Will India finally say Shubh Mangal Saavdhan to sexually fluid characters?

Despite the decriminalisation of Section 377, sensitive films on the LGBTQ theme barely find space in India. Has the law really changed the mindset of people?

 |  6-minute read |   12-02-2020
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The monologue, at the end of the film Call Me by Your Name, by actor Michael Stuhlbarg, is probably one of the most poignant scenes in the film and conveys a series of messages. In the scene, Michael’s character is seen ‘casually’ having a heart-to-heart talk with his 17-year-old son, about his alleged affair with another man. He says, “But to feel nothing as not to feel anything — what a waste!” But feel we must!

Call Me by Your Name went on to get nominated for 4 Oscars at the 90th Academy Awards (2018), including the coveted Best Picture, Best Adapted Screenplay and Best Actor for the 21-year-old Timothee Chalamet. The film went on to win the Best Adapted Screenplay Oscar. It was one of the biggest critical and commercial successes of 2017. Sadly, it also had the de-meritorious distinction of not getting a theatrical release in India due to its LGBTQ theme. I received many messages enquiring about its release date in India and was deeply disenchanted when I was informed that the studio had decided not to release the film here.

main_call-me-by-your_021220043502.jpgCall Me By Your Name was one of the biggest critical and commercial successes of 2017. Yet it did not get a theatrical release in India due to its LGBTQ theme. (Photo: Sony Pictures Classics)

I delivered the news despondently and questioned why such a decision was taken and why the Indian audience would not be able to watch such a critically acclaimed film. There were no objectionable scenes, no crude nudity or language; just a simple love story based on Andre Aciman’s novel by the same name, appreciated, loved, with no less than 4 Oscar nominations.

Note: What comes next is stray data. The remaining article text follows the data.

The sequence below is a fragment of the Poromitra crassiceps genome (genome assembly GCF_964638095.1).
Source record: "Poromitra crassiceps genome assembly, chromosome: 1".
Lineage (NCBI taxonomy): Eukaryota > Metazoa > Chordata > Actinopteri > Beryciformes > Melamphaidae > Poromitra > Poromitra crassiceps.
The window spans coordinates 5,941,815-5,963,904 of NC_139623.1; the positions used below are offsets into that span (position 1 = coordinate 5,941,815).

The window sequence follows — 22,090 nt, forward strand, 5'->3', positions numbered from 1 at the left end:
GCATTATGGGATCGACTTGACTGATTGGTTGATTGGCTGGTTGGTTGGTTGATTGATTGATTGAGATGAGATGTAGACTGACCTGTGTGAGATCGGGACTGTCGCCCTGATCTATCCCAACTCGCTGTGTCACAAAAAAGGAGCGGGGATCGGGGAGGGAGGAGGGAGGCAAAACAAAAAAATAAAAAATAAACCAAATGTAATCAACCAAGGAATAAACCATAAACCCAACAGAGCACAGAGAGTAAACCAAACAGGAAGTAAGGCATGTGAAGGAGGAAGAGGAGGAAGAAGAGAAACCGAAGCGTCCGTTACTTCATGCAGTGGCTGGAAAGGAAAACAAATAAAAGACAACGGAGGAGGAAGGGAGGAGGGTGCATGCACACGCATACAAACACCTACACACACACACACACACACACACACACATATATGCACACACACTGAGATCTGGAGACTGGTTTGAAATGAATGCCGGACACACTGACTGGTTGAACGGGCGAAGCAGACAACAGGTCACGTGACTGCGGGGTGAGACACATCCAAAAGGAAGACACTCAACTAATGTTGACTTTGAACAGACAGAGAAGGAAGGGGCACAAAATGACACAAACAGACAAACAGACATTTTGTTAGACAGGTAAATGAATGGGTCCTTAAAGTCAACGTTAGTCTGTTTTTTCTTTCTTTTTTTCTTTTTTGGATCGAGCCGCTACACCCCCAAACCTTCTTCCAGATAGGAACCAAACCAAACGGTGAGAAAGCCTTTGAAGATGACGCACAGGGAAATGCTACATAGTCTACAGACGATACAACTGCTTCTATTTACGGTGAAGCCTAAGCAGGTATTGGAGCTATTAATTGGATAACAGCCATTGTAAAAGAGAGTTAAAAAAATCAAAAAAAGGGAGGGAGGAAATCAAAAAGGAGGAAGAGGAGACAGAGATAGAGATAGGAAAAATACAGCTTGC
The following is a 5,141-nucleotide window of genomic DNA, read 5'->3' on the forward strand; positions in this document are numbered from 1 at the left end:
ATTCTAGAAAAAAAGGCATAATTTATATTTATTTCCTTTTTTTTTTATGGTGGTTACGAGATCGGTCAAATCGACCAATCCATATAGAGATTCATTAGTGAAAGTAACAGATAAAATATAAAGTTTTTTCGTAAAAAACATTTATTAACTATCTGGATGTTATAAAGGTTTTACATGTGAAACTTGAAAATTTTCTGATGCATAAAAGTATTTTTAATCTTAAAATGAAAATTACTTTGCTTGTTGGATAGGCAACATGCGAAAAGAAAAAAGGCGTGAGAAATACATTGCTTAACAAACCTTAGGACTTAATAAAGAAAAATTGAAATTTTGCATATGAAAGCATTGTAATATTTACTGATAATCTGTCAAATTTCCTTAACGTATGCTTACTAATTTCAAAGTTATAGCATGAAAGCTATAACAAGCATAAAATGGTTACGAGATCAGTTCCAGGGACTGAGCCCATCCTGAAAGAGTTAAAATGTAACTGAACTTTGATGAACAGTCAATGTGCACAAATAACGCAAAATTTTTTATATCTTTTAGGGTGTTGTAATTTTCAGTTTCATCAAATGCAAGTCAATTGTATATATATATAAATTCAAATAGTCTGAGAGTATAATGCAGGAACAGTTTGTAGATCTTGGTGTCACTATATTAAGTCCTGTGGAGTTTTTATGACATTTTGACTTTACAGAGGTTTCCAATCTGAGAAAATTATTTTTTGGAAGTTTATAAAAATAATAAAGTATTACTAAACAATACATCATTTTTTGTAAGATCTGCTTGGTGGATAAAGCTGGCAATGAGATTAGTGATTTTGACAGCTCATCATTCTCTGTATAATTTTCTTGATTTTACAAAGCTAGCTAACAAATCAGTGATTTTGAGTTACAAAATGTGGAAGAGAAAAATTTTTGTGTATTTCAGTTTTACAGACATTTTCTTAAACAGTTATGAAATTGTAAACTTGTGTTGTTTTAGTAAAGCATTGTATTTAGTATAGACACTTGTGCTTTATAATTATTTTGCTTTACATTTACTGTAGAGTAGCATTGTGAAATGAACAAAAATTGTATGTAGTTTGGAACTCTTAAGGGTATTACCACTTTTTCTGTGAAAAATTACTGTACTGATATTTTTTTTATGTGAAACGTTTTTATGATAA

I finally watched the film a month later on Apple TV and was swept by its story, cinematography, acting and the soundtrack. The film stayed with me for a long time, and reminded me of the quote from Jean-Paul-Égide Martini's Plaisir d’amour, “The joy of love is but a moment long, the pain of love endures the whole lifelong.”

What also stupefied me was that I didn’t find anything objectionable in the film. Or at least anything that could not have been edited out to make the film more ‘acceptable’, without compromising on the narrative.

In March 2018, another small LGBTQ film — Love, Simon —was making waves stateside. A young coming-of-age story about a teenage boy who establishes a connection with another boy on email, and along the way, he tries to find himself. Once again, I was looking forward to its release and since I had previously seen the film, I was absolutely certain that it was not going to meet the same fate as Call Me by Your Name since it had absolutely nothing in it that was condemnable.

To my utter dismay, this film too was not deemed appropriate to be released in India. A film about self-realisation, teenage angst and the struggles of growing up, with or without any sexual ambiguity, considered not fit for release for the general public? The film went on to win many awards, including three Teen Choice Awards.

main_love_simon_yout_021220044306.jpgLove, Simon is a coming-of-age story about a teenage boy who establishes a connection with another boy, and tries to find himself along the way. (Photo: Youtube Screengrab)

Disturbed by this trend, I was transported to the year 1998 when Deepa Mehta’s film — Fire was met with violent protests, cinemas were vandalised, effigies burned, and the film had to be finally banned. A sensitive portrayal of two protagonists played by the brilliant Shabana Azmi and Nandita Das, who as two women abandoned by their husbands, find love and solace in each other, didn’t go down well with our patriarchal society.